So what does this tell us? Well…it suggests that there is no real economic recovery at all. The real economy is suffering…sinking…and shutting down.

The banks are not earning their money helping Caterpillar expand. They’re making their money not because of a recovery, but because there isn’t one. In other words, they’re profiting from the financial stress of the early stages of a depression. There’s a post-crash bounce…and the government is sending a lot of money their way.

As for a real recovery – forget it. There’s no evidence of it. Unemployment is getting worse. Housing is still going down. Profits are going down. Those aren’t the things that presage a recovery…they herald a deeper, darker depression.

The depression darkens because people are not just being laid off – their jobs are disappearing. They do not get called back to work. Instead, they stay unemployed until they run out of unemployment benefits…and then the statisticians in Washington drop them off the unemployment rolls. Currently, the first batch of those people to reach the end of their benefits came this week. Last we looked, the Pennsylvania legislature was passing a law so they could continue drawing benefits for a few weeks more.

We’ve mentioned John Williams and his excellent service called Shadow Government Statistics. He looks at the numbers and figures out how they are twisted and tortured…and then figures out what they would be if they were treated properly. Currently, the unemployment rate nationwide officially is almost 10%. But if you computed the unemployment numbers the way they did back in the Great Depression, Williams says one in five people are out of work. In some places the figure is as high as one in four.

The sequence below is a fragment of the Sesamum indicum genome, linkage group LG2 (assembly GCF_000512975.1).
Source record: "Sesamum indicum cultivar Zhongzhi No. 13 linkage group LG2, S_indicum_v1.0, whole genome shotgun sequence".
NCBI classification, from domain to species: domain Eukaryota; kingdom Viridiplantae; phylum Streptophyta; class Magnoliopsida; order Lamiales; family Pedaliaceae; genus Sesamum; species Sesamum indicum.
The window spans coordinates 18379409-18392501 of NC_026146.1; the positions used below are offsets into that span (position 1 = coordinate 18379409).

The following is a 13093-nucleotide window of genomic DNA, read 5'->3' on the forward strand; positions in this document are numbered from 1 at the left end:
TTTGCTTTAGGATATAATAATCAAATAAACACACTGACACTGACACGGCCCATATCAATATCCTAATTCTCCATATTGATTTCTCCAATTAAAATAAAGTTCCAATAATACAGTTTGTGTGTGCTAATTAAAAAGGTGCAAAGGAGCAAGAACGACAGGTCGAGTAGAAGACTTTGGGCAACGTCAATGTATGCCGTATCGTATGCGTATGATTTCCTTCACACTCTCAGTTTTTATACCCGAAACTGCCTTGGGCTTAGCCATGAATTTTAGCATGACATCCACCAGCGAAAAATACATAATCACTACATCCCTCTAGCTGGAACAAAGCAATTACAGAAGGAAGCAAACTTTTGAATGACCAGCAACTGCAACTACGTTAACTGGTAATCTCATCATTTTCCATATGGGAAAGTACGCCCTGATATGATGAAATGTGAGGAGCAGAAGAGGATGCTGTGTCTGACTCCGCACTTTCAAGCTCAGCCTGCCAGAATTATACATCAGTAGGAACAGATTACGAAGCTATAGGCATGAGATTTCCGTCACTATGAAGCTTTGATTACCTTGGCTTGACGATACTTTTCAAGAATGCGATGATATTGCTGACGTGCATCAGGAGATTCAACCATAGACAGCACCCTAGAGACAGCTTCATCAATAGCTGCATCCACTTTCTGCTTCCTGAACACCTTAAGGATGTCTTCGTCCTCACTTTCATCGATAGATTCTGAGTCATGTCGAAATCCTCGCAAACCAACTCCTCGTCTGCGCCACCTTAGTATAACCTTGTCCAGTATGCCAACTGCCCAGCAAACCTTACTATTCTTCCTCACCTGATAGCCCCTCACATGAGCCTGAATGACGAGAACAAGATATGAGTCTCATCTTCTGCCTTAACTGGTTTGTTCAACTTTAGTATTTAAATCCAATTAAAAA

In other words, the unemployment numbers are already beginning to look like those of the Great Depression. But that’s true of almost all the numbers. They’ve all got a ’30s era look to them. And if you stopped water boarding them, they’d tell a similar story. Almost all the indicators are worse than any we’ve seen since WWII.

Unemployment, trade, defaults, foreclosures, bankruptcies, prices, manufacturing…you name it and you have to go back to the end of WWII to find similar numbers. Of course, at the end of the war, the wartime economy shut down. Millions of people who have been in uniform…or making tanks and airplanes…were suddenly out of work. Economists thought the economy would go right back into the Great Depression. Instead, it boomed.

Those soldiers and their families had savings. They had pent up demand – they hadn’t bought a new car in 10 years…they were young…they got married…they had children…they needed baby cribs and houses. We remember going to look at one of the first major suburban developments as a child – Harundale – in Maryland, built by the Levitt Company.

It was a horrible place, but you could buy a house for peanuts…on credit. And it set the pace for the suburban consumer credit expansion of the next half a century.

But what was normal for so many years is not normal any more. Now, consumers are paying off debt faster than any time since 1952. The government, however, is making up for them. Goldman may no longer be able to push more credit onto the public; but it can push one heckuva lot of debt onto the public sector. Wall Street firms helped households ruin themselves in the Bubble of 2003-2007. Now they’re doing the same for the government, helping the feds raise money on a scale never seen before in human history.

As we said…no wonder they’re making money. Too bad.